Warehouse district property owners voiced strong opinions at the Community Forum on the potential “Depot Historic District” Monday evening, mostly against turning the area into a City Historic District. Members of the Raleigh Historic Districts Commission solicited concerns from the attendees. Their heated responses focused on loss of property rights and reduced real estate investment value.
Commission members recorded each concern on an easel pad and nodded receptively, but generally avoided engaging participants in direct discussion. They encouraged attendees to suggest revisions to the Design Guidelines for Raleigh Historic Districts and to the Depot District Boundaries, and also asked attendees to suggest how the revision process should proceed.
Not all district property owners are against adopting the designation for the area. One owner said he was interested in street life in low-rise commercial districts. Another attendee said that she lived nearby and liked the historic feel of it.
A district property owner responded to her comment, saying that if that was the case, she should buy property in the area, which the resident responded that she did own buildings in the district. Another added that “people are concerned that all the money and hard work they’ve sunk into their property isn’t lost.” A third owner stated that since the city has designated Fayetteville Street, Moore Square and City Market all as historic districts, the Historic Districts Commission should leave the warehouse district alone.
One fact escaped discussion until Greg Hatem of Empire Properties mentioned it halfway through the meeting. The “Depot District” is already a National Historic District. This designation simply gives property owners the opportunity to renovate their buildings to national historic standards in return for tax credits, but no restrictions are placed on changes, development or even demolition. If the area also becomes a City Historic District, exterior changes as well as new development must be approved by the Raleigh Historic Districts Commission, but even then demolition can only be delayed.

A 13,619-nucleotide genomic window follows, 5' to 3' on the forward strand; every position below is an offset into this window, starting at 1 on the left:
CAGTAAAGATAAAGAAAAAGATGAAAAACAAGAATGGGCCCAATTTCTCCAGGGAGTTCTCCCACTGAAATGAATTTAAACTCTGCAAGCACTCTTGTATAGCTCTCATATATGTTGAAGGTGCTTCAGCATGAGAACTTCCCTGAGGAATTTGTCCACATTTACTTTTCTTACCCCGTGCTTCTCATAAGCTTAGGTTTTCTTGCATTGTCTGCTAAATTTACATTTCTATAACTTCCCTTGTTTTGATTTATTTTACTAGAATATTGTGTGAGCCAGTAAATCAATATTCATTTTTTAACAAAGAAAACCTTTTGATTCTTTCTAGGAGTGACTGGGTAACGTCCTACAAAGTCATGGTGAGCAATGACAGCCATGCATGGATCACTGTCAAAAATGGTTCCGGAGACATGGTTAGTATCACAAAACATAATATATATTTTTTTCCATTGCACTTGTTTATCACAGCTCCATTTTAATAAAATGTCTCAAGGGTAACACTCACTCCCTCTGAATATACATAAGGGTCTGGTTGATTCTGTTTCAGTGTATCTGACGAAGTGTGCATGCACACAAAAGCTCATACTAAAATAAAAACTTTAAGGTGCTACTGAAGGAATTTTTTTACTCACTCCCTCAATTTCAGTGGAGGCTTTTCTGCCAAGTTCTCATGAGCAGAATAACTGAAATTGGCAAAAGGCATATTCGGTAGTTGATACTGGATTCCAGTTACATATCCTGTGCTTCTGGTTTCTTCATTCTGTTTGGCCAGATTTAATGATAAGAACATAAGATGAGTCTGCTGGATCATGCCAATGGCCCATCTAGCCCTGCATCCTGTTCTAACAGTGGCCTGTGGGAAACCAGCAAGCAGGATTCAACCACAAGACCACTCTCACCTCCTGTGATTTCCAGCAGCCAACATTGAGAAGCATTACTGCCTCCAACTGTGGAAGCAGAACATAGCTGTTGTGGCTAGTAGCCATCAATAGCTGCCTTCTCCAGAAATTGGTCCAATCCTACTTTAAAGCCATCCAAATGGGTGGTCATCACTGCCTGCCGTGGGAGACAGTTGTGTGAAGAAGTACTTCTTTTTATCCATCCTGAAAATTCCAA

Hatem suggested that district property owners need concrete numbers before they can support the designation process. He said an appraiser could easily evaluate what potential extra expenditures and possible changes in property value would result from the historic designation. “We need to quantify it,” said Hatem.
Charles Long, who has owned 310-314 South Harrington since 2000, said that it is the commission’s responsibility to perform that appraisal. He also said it seemed suspect that the current proposed boundaries of the “Depot District” exclude several state-owned buildings that stand right beside other buildings that are included, and pointed to the old Dillon warehouses along Martin Street and the building at the NE corner of Cabarrus and Dawson as examples.
Curtis Casefang, chair of the Raleigh Historic Districts Commission, said neighborhoods like Oakwood provide examples of how much property values increase when a historic district designation is applied. He and fellow committee members emphasized that the forum was only the beginning of an ongoing discussion.
Another big concern for attendees was the lack of notification by the city to the property owners and residents about the forum. Very little information was posted about the event (although it was on little ‘ole New Raleigh and the city’s website). The Raleigh Historic Districts Commission used tax records to try to send notifications to all property owners, but many who live and work in the Warehouse District reported that they were unaware of the forum’s existence until the last minute, when they either saw a sign outside of the Depot or heard about it via word of mouth. The city should have done a better job notifying residents and business owners, and hopefully will for future forums and discussions concerning the district.
Anyone interested in receiving updates and notices of further meetings can contact the Raleigh Historic Districts Commission at email@example.com.